Kenya should net the ‘big fish’ in war against graft
By Kabando wa Kabando | October 24th 2015
NAIROBI: Two years ago, I asked a question in Parliament for the Treasury to update the country on implementation of the Kroll report commissioned in 2003 by the Narc Government. I engaged top exchequer mandarins. All of them snobbishly brushed aside my inquiries. Not even the Parliamentary Committee on Finance prompts were honoured. Some three years on, nothing is forthcoming. Isn’t this outright impunity? Isn’t this blatant contempt of parliamentary oversight by the Executive?
Foreign phantom companies routinely get tenders on ‘commissions,’ bribes. Jersey and Isle of Man are among hitherto unquestioned jurisdictions suspected for routine use for dubious transactions. Other jurisdictions including Liechtenstein, Austria, Dubai, France, Swiss, and the United Kingdom have also been loot havens for African aristocrats, oligarchs and their cronies. Clearly, the willingness and collaboration of these jurisdictions is critical to bringing culprits to book. We laud the new vigour to collaborate. But local determination seems significantly inhibited by domestic complexities of politics. It is gratifying that the Swiss have dedicated to help us recover stolen monies in their jurisdiction.
Experts estimate that cumulative loot stashed abroad is in excess of Sh1 trillion. Dummy companies and indecent law firms are the regular conduits. It is not the peasants and labourers of Kenya who execute such plots. Perpetrators loom large in positions of influence. Their proxies are the smooth ‘traders’ stalking the city’s leafy suburbs sipping wine over imported steaks to drown memories of the poverty they leave in their wake. They are the smooth gate-keepers in high power echelons. They are insidious and ruthless as they stalk and sniff ripening fruits of a forbidden garden.
The radical reform surgery shouldn’t only target new constitutional office seekers. Rent-seekers in Government and Parliament, past and present should be pursued and prohibited from holding public office. If eminent judicial officers have been blocked from the new dawn courtesy of their irredeemable past, why should the political class be exempt? And why are the private sector graft perpetrators rarely, if ever, indicted? Truly, breaking the old order is no cocktail party.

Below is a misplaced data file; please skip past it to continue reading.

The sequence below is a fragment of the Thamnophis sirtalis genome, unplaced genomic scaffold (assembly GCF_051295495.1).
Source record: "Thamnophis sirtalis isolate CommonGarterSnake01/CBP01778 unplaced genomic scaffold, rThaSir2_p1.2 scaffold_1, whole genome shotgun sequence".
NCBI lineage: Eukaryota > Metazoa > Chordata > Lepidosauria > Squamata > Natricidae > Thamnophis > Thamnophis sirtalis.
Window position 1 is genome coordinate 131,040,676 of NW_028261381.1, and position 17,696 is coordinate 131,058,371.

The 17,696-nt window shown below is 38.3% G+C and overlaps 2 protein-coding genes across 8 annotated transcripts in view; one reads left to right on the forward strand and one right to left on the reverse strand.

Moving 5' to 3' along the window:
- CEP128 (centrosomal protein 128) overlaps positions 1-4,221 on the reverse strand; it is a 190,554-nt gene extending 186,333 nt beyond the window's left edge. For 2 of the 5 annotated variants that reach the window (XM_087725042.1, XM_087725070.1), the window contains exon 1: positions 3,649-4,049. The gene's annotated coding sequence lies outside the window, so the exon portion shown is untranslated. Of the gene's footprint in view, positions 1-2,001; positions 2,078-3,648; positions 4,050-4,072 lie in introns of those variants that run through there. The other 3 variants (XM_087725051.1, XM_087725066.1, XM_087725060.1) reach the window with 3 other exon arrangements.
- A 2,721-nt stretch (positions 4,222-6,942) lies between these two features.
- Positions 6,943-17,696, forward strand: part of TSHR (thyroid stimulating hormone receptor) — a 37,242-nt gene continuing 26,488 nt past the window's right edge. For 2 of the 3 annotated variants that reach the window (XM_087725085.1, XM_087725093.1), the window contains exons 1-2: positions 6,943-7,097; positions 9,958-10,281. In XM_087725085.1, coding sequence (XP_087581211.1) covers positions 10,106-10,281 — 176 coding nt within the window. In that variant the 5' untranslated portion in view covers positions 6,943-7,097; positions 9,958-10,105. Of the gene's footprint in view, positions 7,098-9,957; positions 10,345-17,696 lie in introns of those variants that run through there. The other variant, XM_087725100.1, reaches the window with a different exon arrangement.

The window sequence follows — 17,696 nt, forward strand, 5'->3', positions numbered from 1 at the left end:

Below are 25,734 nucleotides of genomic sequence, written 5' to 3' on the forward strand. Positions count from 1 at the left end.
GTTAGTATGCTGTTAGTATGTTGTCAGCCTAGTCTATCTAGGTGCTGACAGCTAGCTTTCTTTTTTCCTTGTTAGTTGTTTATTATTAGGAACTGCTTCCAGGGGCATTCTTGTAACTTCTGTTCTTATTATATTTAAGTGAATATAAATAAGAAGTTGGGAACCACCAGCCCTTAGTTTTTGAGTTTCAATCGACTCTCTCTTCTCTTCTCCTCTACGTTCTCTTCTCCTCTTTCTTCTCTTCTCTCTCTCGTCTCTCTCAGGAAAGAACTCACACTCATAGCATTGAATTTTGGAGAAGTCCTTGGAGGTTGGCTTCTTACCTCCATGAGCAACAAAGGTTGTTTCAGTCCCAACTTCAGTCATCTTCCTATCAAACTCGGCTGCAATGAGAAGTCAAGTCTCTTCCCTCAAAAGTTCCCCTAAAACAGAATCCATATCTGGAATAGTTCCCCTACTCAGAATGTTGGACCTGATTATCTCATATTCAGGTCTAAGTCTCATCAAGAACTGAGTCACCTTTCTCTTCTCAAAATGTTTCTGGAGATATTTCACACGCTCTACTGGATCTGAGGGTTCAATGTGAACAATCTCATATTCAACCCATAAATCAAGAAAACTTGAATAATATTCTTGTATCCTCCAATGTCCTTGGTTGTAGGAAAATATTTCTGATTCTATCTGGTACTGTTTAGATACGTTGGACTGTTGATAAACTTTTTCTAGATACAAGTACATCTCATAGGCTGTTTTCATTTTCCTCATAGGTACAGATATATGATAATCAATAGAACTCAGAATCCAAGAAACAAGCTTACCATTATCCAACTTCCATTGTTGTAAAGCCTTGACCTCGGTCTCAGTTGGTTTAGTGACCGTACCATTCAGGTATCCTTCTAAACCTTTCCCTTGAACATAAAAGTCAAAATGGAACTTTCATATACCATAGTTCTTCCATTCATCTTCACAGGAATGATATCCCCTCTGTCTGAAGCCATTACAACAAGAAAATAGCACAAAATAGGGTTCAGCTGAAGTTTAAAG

Cash stashed overseas by yesterday looters is enough to underwrite our foreign debt, and make Kenya catch up with our 1963 peers such as Singapore, South Korea and Malaysia by 2025 if not earlier. Merchants of graft are in peril, but we remain a country of stark contradictions: chicken thieves are locked in fast and furious while filthy rich fraudsters walk scot-free because the “prosecution did not prove their case”. A time has come to break the looters’ alliance and their offshore proxies. Let us disperse this unholy alliance. The circus of high-sounding nothings must come to an end. Five years on, new obligations of the Constitution, and the optimism and basic expectations of Kenyans will drive those tasked to be responsible for making Kenya different to act. No state officer can wallow in the miasma of deceit and survive any more.
The responsibility to reign in sleaze is administratively bestowed upon official authorities. But more importantly, the moral responsibility to reign in the culture of “eating” is upon, we the shareholders of our Republic: citizens.
Parliamentary oversight should be empowered more. Facilitation of the Judiciary to sustain its independence is not negotiable. Accountability by the Executive is not a preference but a must. Inevitably, we must also reduce the cost of constitutional organs, including nominations to county and national assemblies, as well as terminate duplicity and bloated budgets of commissions. Deodorising mercenaries ruining our heritage is our collective undoing. Correcting this sorry state primarily lies with legal authorities. The onus to shepherd this process is the task of we the political leaders. Others will troop along. We can and I believe we will do it.
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